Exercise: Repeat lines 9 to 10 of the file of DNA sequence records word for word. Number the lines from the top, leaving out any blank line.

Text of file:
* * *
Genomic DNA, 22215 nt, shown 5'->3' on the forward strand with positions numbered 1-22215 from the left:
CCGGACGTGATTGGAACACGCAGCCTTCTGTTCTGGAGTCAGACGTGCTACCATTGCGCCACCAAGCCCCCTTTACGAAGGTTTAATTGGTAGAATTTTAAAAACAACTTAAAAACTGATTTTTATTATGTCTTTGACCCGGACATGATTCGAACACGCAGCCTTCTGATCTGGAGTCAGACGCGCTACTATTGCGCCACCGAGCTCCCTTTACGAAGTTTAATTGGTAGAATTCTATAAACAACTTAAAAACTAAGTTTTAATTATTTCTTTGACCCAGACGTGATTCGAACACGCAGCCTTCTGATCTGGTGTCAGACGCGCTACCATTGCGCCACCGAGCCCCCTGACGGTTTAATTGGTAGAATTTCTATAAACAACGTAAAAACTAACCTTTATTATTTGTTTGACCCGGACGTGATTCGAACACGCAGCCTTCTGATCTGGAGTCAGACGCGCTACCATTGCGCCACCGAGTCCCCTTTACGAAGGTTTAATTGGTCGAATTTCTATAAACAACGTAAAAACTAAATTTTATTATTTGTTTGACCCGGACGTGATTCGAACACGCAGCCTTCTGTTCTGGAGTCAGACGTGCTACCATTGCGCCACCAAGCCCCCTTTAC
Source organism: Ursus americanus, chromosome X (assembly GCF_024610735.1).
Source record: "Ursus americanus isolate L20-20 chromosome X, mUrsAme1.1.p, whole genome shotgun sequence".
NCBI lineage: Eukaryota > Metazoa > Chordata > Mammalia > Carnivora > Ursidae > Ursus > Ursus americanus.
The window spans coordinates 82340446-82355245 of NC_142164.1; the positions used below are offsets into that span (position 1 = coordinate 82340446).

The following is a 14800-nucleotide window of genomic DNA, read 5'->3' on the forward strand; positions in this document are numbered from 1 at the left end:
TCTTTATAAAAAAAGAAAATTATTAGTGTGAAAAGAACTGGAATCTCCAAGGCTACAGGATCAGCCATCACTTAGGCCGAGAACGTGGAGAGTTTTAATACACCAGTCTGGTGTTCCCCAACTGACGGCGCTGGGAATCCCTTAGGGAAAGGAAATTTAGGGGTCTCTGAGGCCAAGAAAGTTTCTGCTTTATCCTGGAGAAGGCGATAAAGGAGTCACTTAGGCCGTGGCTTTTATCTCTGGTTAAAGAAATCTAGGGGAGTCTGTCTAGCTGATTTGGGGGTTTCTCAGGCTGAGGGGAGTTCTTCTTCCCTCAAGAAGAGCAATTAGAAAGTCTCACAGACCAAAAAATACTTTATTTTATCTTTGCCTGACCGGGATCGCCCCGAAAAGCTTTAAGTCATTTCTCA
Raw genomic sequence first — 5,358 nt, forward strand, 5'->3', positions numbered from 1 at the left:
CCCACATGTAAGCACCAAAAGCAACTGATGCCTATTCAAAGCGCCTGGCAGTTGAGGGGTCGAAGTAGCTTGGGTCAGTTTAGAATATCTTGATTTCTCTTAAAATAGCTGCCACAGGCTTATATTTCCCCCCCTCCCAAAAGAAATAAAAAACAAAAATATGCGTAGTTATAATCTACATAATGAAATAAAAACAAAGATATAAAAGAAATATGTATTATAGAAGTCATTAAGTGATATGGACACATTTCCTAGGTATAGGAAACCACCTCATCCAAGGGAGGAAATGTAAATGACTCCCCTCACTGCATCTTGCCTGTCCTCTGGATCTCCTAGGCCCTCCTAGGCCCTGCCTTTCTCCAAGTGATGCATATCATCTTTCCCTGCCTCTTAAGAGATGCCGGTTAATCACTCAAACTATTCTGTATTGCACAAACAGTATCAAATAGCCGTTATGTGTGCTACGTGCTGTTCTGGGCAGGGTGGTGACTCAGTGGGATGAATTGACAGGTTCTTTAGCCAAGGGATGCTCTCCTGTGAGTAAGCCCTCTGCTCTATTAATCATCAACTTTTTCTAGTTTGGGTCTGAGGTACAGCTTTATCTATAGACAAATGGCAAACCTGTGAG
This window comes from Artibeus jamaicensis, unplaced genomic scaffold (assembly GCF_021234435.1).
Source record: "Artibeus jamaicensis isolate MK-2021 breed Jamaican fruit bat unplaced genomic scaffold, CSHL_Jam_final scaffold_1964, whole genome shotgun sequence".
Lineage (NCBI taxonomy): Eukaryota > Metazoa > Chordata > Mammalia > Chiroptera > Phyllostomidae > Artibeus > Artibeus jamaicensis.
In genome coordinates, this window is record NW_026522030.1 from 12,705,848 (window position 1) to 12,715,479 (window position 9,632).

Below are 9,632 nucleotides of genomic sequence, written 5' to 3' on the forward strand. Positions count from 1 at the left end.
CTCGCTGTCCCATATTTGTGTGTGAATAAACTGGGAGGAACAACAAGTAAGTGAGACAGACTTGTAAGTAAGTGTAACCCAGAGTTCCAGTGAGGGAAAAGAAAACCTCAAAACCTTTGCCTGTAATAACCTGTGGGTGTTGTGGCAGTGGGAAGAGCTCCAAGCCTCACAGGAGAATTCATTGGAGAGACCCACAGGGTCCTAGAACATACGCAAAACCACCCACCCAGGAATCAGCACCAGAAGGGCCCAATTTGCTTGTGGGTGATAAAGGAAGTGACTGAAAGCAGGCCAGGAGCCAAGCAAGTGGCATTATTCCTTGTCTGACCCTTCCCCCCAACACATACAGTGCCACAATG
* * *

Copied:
Raw genomic sequence first — 5,358 nt, forward strand, 5'->3', positions numbered from 1 at the left:
CCCACATGTAAGCACCAAAAGCAACTGATGCCTATTCAAAGCGCCTGGCAGTTGAGGGGTCGAAGTAGCTTGGGTCAGTTTAGAATATCTTGATTTCTCTTAAAATAGCTGCCACAGGCTTATATTTCCCCCCCTCCCAAAAGAAATAAAAAACAAAAATATGCGTAGTTATAATCTACATAATGAAATAAAAACAAAGATATAAAAGAAATATGTATTATAGAAGTCATTAAGTGATATGGACACATTTCCTAGGTATAGGAAACCACCTCATCCAAGGGAGGAAATGTAAATGACTCCCCTCACTGCATCTTGCCTGTCCTCTGGATCTCCTAGGCCCTCCTAGGCCCTGCCTTTCTCCAAGTGATGCATATCATCTTTCCCTGCCTCTTAAGAGATGCCGGTTAATCACTCAAACTATTCTGTATTGCACAAACAGTATCAAATAGCCGTTATGTGTGCTACGTGCTGTTCTGGGCAGGGTGGTGACTCAGTGGGATGAATTGACAGGTTCTTTAGCCAAGGGATGCTCTCCTGTGAGTAAGCCCTCTGCTCTATTAATCATCAACTTTTTCTAGTTTGGGTCTGAGGTACAGCTTTATCTATAGACAAATGGCAAACCTGTGAG